If you look to $\omega$ as a vector rather than a 1-form, that is, $\omega(x,y) = (a(x,y), b(x,y)),$ then the following relation holds: $$ \int_\gamma \omega = \int_{t_0}^{t_1} \langle \omega(\gamma(t)),\gamma'(t)\rangle dt,$$ where $t_0$ and $t_1$ are the frontiers of the interval where $t$ lies. You can do this because there is an isomorphism between ...


0

You can visualize the exterior derivative in terms of a boundary operation. The fact that $d \circ d = 0$ can then be understood as following from the fact that the boundary of a boundary is empty. The idea is difficult to explain without pictures, so here's a short PDF that explains the idea and gives some nice diagrams to help you visualize differential ...


6

One important thing to notice is that the assignment $M \mapsto \Gamma(M, TM)$ does not define a functor on the category of smooth manifolds and smooth maps, because tangent vector fields do not behave well under pushforwards or pullbacks by smooth maps. On the other hand, the assignment $M \mapsto \Gamma(M, \bigwedge^k T^*M)$ defines a contravariant functor ...


0

This problem is basically just orthogonal diagonalization (which is always possible with a real symmetric matrix)...and the question specifies the method you need to use. The Schur complements method can be applied as follow (I'm using a theorem from the book Matrices and Linear Transformations from CG Cullen): You need to find a unit vector ...


2

Yes, @RealAnalysis, it's precisely that. Have you learned about pullback of differential forms? That's what either formula gives you.


1

You'd write it as $$\begin{align} \operatorname{Alt}(\phi_1\otimes\phi_2\otimes\phi_3) = \frac{1}{6}(&\phi_1\otimes\phi_2\otimes\phi_3 + \phi_2\otimes\phi_3\otimes\phi_1 + \phi_3\otimes\phi_1\otimes\phi_2\\ &- \phi_1\otimes\phi_3\otimes\phi_2 - \phi_2\otimes\phi_1\otimes\phi_3 - \phi_3\otimes\phi_2\otimes\phi_1) \end{align}$$ More generally, for ...


2

It is $${\rm Alt}(\phi_1\otimes\phi_2\otimes\phi_3)= \phi_1\otimes\phi_2\otimes\phi_3-\phi_1\otimes\phi_3\otimes\phi_2+\phi_2\otimes\phi_3\otimes\phi_1-\phi_2\otimes\phi_1\otimes\phi_3+\phi_3\otimes\phi_1\otimes\phi_2-\phi_3\otimes\phi_2\otimes\phi_1$$ but some other will define $${\rm Alt}(\phi_1\otimes\phi_2\otimes\phi_3)=\frac{1}{6}( ...


3

$d\omega=2x\,dx\,dy\,dz+2y\,dy\,dz\,dx+2z\,dz\,dx\,dy=2(x+y+z)\,dx\,dy\,dz\neq0$ Hence $\omega$ is not closed, therefore not exact.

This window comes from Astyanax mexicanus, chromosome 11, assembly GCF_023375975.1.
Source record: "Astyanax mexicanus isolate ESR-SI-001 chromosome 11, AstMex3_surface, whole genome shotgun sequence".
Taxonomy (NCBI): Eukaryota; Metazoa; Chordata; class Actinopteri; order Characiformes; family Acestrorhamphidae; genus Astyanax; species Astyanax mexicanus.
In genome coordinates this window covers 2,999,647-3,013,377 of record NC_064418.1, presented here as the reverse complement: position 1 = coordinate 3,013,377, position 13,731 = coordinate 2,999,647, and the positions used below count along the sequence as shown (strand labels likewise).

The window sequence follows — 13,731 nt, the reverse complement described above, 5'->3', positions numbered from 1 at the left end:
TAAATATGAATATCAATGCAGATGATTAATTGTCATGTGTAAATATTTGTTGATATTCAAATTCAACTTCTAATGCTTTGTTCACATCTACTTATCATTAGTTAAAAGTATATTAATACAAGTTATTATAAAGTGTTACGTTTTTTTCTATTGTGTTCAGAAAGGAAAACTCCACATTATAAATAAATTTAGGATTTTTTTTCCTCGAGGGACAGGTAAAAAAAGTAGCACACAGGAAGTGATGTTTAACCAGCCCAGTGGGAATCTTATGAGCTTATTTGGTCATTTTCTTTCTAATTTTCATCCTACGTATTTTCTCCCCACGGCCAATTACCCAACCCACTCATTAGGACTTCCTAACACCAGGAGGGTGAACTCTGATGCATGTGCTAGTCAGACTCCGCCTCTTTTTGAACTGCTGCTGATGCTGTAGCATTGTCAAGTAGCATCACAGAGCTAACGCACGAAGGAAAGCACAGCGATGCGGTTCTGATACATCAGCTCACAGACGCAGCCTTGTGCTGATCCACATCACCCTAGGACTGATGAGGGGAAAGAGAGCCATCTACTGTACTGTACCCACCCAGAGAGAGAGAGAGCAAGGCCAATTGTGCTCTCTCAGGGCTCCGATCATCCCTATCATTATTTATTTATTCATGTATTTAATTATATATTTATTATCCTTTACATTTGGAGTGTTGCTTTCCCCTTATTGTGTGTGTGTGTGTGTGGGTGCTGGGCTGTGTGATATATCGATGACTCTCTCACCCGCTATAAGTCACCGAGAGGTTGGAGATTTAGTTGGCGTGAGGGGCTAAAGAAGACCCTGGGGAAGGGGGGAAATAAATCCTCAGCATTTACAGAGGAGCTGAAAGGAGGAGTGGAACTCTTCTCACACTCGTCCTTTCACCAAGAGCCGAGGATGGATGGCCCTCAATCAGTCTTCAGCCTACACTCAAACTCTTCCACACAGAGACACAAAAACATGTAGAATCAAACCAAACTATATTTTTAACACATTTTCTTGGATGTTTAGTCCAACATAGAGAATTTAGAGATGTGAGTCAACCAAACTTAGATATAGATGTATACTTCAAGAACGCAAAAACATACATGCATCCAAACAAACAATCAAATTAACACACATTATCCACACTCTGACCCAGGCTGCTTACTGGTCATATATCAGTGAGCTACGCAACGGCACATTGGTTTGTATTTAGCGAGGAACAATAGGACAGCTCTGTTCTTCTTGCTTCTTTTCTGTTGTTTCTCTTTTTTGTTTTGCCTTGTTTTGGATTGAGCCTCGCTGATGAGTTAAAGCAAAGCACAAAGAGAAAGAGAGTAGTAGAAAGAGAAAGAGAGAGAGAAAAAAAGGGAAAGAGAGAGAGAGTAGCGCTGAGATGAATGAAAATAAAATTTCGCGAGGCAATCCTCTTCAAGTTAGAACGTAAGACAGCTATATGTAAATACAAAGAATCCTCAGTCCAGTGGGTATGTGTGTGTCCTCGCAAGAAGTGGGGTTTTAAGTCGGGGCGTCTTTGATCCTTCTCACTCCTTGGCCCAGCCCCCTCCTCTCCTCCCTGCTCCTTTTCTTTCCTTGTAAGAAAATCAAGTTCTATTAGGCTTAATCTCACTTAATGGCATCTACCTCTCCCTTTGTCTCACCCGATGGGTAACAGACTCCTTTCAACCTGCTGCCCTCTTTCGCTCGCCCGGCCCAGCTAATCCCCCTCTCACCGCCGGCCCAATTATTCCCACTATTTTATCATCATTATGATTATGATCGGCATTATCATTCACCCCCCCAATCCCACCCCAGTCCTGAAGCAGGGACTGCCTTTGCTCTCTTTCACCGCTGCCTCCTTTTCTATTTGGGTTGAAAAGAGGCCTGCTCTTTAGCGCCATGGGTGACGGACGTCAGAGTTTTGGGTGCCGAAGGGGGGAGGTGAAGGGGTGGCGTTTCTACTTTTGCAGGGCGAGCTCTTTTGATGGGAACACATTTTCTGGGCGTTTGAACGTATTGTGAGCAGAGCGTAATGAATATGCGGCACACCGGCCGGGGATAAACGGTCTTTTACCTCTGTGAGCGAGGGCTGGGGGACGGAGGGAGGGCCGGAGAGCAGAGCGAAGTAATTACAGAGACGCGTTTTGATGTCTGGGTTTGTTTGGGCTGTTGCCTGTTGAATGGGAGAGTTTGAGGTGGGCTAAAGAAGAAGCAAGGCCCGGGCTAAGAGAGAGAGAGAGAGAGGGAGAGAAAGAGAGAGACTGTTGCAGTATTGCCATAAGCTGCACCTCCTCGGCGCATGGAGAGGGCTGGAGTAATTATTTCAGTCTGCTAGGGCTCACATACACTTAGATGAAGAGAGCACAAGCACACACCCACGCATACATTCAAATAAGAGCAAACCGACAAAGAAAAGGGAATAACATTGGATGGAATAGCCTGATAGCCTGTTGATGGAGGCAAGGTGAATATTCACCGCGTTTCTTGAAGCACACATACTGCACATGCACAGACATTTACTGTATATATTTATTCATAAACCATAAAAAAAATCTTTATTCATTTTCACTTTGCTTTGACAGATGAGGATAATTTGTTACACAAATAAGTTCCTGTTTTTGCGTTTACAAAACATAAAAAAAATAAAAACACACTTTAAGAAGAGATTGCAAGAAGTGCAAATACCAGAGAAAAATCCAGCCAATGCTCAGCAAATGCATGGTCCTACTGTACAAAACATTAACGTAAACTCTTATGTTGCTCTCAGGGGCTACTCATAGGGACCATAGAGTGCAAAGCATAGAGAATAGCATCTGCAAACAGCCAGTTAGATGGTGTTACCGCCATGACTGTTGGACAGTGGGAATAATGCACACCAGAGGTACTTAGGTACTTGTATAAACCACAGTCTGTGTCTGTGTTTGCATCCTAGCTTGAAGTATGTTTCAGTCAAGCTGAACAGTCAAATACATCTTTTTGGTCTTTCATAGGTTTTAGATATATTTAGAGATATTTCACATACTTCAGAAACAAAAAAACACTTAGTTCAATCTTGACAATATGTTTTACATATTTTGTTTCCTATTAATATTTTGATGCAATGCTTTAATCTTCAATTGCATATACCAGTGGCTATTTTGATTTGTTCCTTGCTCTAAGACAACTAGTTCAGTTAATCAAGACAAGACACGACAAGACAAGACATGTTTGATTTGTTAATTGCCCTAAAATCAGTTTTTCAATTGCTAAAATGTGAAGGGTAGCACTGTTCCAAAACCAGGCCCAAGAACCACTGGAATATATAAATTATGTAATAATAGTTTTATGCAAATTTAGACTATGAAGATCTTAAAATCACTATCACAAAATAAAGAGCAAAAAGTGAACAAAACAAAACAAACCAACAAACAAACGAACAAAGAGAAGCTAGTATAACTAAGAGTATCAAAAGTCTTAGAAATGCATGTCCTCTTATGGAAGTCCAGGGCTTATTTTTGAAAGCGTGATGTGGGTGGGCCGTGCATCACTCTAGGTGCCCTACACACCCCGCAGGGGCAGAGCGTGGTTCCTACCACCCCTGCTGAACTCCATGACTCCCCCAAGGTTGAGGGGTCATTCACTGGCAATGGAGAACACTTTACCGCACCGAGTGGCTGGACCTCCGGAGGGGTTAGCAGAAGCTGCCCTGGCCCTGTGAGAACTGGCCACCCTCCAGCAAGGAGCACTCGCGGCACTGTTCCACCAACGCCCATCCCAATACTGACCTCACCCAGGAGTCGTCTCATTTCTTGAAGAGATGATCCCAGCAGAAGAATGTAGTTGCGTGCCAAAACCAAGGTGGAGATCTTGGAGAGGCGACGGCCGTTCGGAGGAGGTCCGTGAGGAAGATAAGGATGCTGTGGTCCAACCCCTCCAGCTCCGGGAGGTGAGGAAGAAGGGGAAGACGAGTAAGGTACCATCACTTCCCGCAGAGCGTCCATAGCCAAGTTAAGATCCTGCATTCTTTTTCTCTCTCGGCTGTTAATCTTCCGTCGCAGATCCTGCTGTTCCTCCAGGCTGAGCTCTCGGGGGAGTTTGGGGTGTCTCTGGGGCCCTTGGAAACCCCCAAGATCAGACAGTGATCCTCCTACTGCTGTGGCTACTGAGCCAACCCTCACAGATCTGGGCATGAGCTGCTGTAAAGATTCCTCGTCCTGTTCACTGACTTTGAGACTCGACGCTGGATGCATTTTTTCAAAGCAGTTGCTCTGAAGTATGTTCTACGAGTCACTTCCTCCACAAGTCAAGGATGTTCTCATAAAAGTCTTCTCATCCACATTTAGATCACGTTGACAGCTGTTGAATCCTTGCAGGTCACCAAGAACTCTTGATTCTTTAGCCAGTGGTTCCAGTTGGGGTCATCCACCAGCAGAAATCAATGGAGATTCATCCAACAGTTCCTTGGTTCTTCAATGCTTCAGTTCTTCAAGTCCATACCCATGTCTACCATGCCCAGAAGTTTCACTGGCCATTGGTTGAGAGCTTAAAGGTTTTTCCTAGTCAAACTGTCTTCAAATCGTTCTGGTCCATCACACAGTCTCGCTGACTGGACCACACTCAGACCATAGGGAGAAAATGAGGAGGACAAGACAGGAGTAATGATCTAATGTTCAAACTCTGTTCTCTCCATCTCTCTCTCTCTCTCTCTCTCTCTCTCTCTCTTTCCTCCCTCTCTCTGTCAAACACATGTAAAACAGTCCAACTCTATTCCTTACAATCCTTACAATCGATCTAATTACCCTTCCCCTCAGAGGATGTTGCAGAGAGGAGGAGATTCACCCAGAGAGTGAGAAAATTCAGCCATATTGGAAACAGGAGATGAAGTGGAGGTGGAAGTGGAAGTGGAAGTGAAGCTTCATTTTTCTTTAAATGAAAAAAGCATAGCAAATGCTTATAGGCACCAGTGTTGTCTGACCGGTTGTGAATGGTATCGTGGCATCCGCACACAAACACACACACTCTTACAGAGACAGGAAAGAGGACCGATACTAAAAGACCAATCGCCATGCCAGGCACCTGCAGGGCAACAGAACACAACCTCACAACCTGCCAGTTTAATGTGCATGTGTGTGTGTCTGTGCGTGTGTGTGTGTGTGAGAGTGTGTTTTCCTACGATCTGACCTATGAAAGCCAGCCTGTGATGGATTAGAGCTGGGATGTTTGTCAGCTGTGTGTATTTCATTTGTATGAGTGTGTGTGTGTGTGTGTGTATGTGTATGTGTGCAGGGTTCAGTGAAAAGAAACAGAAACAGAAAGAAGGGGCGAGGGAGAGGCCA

1

If you restrict the inner product on $\mathbb{R}^3$ to the sphere $\mathbb{S}^2$, the result is a Riemannian metric. Every Riemannian metric comes with a canonical top-dimensional form, the volume form, which tells you which bases for a tangent space have unit volume. This 2-form is the volume form for the metric on the sphere. It's called an "area form" ...


4

The answer is yes, and no, and maybe. In sensitivity analysis, we can always run a model at different parameter values and use finite differencing methods to compute the directional derivatives in our parameter space. This is, as you might imagine, of limited use without any other external information. First, it requires many runs. Second, it only gives us ...


1

Any two-form gives a (skew-symmetric) bilinear form $TM_p \times TM_p \rightarrow \mathbb{R}$. The rank of the two-form at $p$ is the rank of this bilinear form. What's the rank of a bilinear form? A bilinear map $B: V \times V \rightarrow \mathbb{R}$ is equivalent to a linear map $V \rightarrow V^*$ given by $v \mapsto B(v,\cdot)$. The rank of this ...


3

I don't know where you're getting the $(2k+1)$-form. If you wedge $\omega$ with itself $k$ times, you get — as you yourself observed — a $2k$-form. Let's try an example: With $n=2$ and $\omega = dx_1\wedge dx_2+dx_3\wedge dx_4$, we'll have $\omega\wedge\omega = 2 dx_1\wedge dx_2\wedge dx_3\wedge dx_4$. Since $2$-forms commute with one another, you should be ...


0

It really depends on what you mean by the vanishing of $\omega$ at a point $p$. Do you mean that $\omega(p)(v,w) = 0$ for all $v,w\in\Bbb R^3$, or do you wish to find a submanifold $\alpha\colon M\hookrightarrow \Bbb R^3$ with the property that $\alpha^*\omega = 0$ (i.e., $\omega(p)(v,w)=0$ for all $p\in M$ and $v,w\in T_pM$)? For example, consider the ...